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The behaviour of believing the first REFUSED answer has been changed
for the forthcoming release.


There's a couple of long discussions about this on here.

Cheers,

Simon.

On 27/02/17 16:42, /dev/rob0 wrote:
> On Mon, Feb 27, 2017 at 04:40:14PM +0100, Daniel Pocock wrote:
>> On 27/02/17 13:31, Chris Novakovic wrote:
>>> On 27/02/17 10:04, Daniel Pocock wrote:
>>>> 
>>>> I've observed the following problem:
>>>> 
>>>> - dnsmasq is sending queries to 5 servers, one of them is not
>>>>  recursive and only answers for a private domain
>>>> 
>>>> - if the first response dnsmasq receives comes from the 
>>>> non-recursive server (REFUSED), then dnsmasq is sending a 
>>>> REFUSED response to the client
>>>> 
>>>> - dnsmasq subsequently receives a response from one of the 
>>>> recursive servers
>>> 
>>> This is expected behaviour. One possibility is to configure 
>>> dnsmasq to forward requests to the non-recursive server only 
>>> for the private domain, e.g.:
>>> 
>>> --server=/private.domain/non.recursive.server.ip
>>> 
>>> and a matching --rev-server directive if appropriate.
>> 
>> The router is running OpenWRT, I could make that change manually
>>  but then I wouldn't be able to fully manage it with the GUI any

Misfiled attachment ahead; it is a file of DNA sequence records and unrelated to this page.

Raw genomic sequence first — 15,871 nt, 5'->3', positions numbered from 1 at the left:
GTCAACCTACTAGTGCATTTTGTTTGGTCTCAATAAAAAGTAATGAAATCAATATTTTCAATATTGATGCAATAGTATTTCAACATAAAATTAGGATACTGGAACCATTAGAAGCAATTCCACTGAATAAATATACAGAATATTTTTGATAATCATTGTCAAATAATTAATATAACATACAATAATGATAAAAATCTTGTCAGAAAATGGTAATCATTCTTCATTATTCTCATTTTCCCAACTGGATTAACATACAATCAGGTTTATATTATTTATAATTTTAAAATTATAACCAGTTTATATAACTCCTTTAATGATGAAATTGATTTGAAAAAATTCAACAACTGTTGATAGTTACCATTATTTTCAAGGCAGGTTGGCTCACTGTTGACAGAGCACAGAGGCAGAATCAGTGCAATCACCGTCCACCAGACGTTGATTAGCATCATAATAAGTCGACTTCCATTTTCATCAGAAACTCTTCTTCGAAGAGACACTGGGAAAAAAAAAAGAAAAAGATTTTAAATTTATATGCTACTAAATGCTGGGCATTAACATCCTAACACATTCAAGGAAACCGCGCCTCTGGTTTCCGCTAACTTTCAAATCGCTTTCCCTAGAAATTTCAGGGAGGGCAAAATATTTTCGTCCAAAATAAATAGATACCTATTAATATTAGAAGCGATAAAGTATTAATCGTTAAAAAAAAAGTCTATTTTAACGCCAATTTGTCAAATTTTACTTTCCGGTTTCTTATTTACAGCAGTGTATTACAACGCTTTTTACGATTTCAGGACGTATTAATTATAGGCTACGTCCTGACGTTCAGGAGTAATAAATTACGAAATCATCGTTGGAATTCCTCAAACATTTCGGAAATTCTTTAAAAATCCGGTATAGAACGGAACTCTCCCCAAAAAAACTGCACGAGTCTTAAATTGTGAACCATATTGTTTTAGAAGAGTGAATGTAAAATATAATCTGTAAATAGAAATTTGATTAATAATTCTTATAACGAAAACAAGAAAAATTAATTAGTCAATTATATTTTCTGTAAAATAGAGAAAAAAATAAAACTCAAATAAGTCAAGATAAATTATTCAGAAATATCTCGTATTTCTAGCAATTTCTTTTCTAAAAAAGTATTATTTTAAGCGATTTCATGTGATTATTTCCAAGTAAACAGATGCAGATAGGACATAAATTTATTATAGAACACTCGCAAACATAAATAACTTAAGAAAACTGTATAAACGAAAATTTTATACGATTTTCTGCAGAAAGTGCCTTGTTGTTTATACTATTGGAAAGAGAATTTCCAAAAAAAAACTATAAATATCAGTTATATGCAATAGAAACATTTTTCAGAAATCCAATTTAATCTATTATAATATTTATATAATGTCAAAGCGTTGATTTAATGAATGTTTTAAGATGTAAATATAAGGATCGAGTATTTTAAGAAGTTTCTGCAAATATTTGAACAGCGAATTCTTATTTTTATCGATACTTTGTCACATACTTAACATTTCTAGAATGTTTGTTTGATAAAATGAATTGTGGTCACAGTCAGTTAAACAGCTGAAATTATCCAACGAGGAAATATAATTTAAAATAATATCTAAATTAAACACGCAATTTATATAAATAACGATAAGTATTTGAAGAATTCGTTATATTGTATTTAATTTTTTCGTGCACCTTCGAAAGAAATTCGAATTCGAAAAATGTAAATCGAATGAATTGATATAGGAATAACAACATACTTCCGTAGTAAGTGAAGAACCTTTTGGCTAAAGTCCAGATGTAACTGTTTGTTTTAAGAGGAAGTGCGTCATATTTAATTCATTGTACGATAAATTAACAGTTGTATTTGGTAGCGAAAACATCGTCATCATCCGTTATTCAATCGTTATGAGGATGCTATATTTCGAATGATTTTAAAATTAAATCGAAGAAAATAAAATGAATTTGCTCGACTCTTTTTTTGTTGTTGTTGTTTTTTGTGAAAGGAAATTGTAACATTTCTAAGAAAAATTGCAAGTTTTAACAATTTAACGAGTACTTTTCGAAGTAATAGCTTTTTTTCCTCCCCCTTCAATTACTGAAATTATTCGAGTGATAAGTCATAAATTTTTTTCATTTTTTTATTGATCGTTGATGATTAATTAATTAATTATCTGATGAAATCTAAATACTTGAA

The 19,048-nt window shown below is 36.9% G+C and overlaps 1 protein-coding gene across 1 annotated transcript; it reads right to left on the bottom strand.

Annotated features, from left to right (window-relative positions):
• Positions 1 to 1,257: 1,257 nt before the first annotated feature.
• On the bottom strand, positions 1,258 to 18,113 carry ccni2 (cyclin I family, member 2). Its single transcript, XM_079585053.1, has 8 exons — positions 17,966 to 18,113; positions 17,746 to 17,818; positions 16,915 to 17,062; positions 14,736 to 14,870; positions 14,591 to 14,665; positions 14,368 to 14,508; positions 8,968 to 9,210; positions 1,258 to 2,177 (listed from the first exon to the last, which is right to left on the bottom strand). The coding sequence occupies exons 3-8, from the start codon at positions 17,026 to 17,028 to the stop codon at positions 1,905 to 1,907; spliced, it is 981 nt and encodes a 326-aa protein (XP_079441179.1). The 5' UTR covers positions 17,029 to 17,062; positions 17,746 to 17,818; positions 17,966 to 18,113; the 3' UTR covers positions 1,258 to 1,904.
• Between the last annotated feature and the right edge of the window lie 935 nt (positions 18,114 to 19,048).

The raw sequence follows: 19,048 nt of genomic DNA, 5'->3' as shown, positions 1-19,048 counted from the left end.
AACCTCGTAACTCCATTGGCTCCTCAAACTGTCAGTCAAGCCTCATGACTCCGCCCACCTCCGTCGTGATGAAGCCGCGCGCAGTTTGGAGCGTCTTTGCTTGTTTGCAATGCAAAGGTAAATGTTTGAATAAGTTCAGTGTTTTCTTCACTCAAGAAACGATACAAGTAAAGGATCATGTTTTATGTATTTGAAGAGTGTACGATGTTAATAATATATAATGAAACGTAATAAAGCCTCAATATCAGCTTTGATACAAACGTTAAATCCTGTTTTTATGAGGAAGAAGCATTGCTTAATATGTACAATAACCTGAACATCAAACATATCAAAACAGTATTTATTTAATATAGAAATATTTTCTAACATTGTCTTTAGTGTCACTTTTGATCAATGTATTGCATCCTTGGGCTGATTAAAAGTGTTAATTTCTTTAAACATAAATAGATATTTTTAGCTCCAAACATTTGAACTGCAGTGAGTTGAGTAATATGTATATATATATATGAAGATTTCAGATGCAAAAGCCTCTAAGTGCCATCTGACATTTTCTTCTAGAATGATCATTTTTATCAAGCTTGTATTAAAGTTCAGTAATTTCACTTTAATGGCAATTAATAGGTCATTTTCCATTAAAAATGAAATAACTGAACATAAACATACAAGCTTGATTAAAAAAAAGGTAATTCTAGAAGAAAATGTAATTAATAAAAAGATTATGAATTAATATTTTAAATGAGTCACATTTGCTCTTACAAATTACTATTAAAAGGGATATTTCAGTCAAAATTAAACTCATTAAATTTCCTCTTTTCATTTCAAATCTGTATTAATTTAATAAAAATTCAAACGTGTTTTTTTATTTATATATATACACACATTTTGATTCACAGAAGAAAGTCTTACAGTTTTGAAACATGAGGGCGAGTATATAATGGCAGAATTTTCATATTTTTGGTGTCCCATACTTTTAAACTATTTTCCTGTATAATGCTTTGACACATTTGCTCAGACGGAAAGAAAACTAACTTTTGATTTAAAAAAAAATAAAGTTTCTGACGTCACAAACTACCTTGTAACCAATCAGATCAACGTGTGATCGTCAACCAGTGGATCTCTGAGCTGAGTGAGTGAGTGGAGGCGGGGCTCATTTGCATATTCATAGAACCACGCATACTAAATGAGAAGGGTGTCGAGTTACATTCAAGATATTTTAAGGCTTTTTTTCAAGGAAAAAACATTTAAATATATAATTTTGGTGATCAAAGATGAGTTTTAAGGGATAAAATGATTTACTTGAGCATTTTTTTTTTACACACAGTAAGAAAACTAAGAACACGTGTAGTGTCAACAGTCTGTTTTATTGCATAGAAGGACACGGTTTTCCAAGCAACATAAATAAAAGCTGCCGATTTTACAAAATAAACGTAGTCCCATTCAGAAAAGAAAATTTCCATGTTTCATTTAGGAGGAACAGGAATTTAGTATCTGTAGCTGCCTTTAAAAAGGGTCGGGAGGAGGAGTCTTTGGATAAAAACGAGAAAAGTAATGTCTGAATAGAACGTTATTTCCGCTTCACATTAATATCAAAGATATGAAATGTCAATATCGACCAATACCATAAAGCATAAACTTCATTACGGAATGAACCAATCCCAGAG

>>  more.
>> 
>> Can you confirm if this is the only way it can work according to
>>  the DNS spec, or is it a dnsmasq design decision?
> 
> --server without the domain specified MUST be a recursive server, 
> willing to resolve your queries for any names.
> 
> --server/domain.example/ip.add.re.ss will only send queries for 
> domain.example (and *.domain.example) to ip.add.re.ss.
> 
>> Could a software approach be taken by default, waiting to see if
>> any resolver provides a positive response before sending back
>> REFUSED to the client?
> 
> I don't see a valid use case for this.  You have a configuration 
> error, by listing a non-recursive server among your upstream 
> recursive servers.
> 
> Perhaps the OpenWRT people didn't know enough about dnsmasq to 
> support this situation, or perhaps they didn't care.  But dnsmasq 
> documentation of --server is clear enough about it.
> 
> Another problem you will have is when one of the actual upstream 
> recursive servers replies for "domain.example" with incorrect
> data.
> 
> (Side note: simple is good; listing more recursive servers will 
> generally not improve performance.  If some of the servers you're 
> listing are not reliable enough, try one of the Google Public DNS 
> addresses, or run your own recursive resolver.)
> 
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